tisdag 10 april 2012

It´s all in the details

This Easter I got an offer I couldn´t refuse... Me and my friend Tece got invited to hold classes in 15th century clothing for the Hollola medieval society in Finland. All expenses paid and a possibility to hang out with really nice people.

So, we took the ferry to Turku were we got picked up by Saara and Temmu who drove us to Lahti, where we stayed at Mervi and Riku in their "sensual house". Just look at the sight of the kitchen when we arrived! Full of nice people having coffee, laughing and weaving.
Mervi was anxious to get started and soon we had three lovely ladies started on making their pleated swiss veils and getting fitted for their 15th-century dresses.

Mervi was real quick and soon had a number of pleats done and then we started experimenting with veils and folds and whatever fabrics we could get a hold of. Since I´ve shown in an old handout that there´s no way you can do wrong with a 15th century veil style, we tried with kitchen towels on top and even got a very elaborate look from a smocked apron.

We also got fed extremly well and really enjoyed this long friday in Mervis kitchen. After a while we realised we had spent 8 hours there just fooling around.

Kitchen towels may sound really quirky but there are images that really looks like they grabbed a bunch of whatever they found in the linen cabinet and pinned it on top. Fabric with red or blue stripes are common and they do look like classic kitchen towels.

The smocked apron made a very nice look as well, similar to the variations that look like the missing link between swiss veil and the vulsthaube. Frills can be seen in some depictions as well.

However we got real tired and went to bed in order to be in full working order the next morning when the real challenge started. In a day and a half we had to get 20 women fitted and inspired to do all kinds of accessories for 15th century fashion. We learned that one of the women had the idea that they should all do 15th century clothing for their yearly festival in Hollola, since the church was 15th century.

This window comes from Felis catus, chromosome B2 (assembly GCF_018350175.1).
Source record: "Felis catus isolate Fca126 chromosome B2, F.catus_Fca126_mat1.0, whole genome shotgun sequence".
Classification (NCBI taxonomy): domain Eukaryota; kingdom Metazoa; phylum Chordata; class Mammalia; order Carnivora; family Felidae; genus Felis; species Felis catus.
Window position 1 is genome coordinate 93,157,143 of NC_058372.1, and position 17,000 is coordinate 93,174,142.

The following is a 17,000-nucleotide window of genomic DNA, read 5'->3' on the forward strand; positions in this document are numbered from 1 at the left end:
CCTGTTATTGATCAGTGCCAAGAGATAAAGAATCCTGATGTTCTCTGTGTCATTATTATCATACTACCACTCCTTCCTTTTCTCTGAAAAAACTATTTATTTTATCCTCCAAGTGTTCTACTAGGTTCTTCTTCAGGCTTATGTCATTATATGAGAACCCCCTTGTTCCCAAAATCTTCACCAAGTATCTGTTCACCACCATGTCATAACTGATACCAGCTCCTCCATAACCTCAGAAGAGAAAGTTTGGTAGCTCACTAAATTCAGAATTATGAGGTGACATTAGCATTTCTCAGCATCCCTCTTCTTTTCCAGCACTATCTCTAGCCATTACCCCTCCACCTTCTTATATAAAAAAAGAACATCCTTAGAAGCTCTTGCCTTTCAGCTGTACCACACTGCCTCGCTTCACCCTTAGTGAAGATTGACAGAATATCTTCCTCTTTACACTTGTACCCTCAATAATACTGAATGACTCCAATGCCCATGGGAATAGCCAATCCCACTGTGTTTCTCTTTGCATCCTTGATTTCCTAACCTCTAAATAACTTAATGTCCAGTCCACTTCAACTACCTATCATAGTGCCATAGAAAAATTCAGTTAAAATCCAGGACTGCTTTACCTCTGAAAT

Me and Tece has held the show "It´s all in the details" a couple of times already, where we show how you can manage any number of styles with just one little black shortsleeved and frontlaced dress. We started the powerpoint and then dressed Tece from hemd to the kitchen maid and all the way to court garb just changing the accessories.

After the show we started everybody on making their own veils and soon the room was filled with sewing women of all ages. This turned out to be the saviour of the day, now everybody had something to begin with while waiting for their turn to get fitted. We forced them to first try either mine or Tece´s dress in order to see what pattern to start out with. They all then copied either mine or Tece´s bodice pattern, adding a number of centimeters of width for fitting. Then the fitting frenzy began! I would never have imagined that it was possible to do that many fittings in such a short time. Fifteen fittings done on saturday and the remaining five on sunday.

My blue dress soon got popular and it sometimes fitted like a glove!

The room filled with action and creativity, everywere women where trying out clothes, cutting fabric and looking in books and the powerpoint with hundred or more images of 15th century paintings.

We did manage a short break and took a walk around the beutiful 15th century church.

When it was time to leave on sunday afternoon we had managed to fit 22 lovely ladies into tight fitting bodices. And they where in the age span between 20 and 70! I really look forward to seeing pictures of their dresses progressing.

And for those interested, read Mervis blog Hibeernatiopesäke as well!

söndag 1 april 2012

Embroidery for the masses!

This weekend has been a joyful and inspiring one. My home barony of Styringheim hosted an embroidery event for all interested in historical embroidery. We were 12 people that gathered on saturday morning, shared some breakfast and then the four teachers each gave a short introduction to their embroidery techniques before the actual workshops begun.

First out was Helwigs blackwork, and for the likes of me that hates counted embroidery this was an epiphany! It suddenly got comprehensable and I actually got quite far on a small acorn border on rather coarse linen with easily visible thread count and some lovely orange hand dyed silk that I bought a couple of years ago.

After this I did my bayeux stitch introduction and the ladies seemed to enjoy the fact that it is an easy way to fill surfaces with colour and texture.

Lia got us all to appreciate the fine elisabethan couched embroidery and we saw acorns, seashells and flowers take shape. It reminded a lot of naalbinding but with a very fine needle and silk thread.

We had lunch and dinner as well in splendid company and continued on sunday with patterned darning embroidery that Åsa has made wonders with on pillows after originals now stored at the County Museum of Gotland.

So now I have, on top of all old projects, three new embroidery projects and a bunch of ideas for stuff I want to make for my self.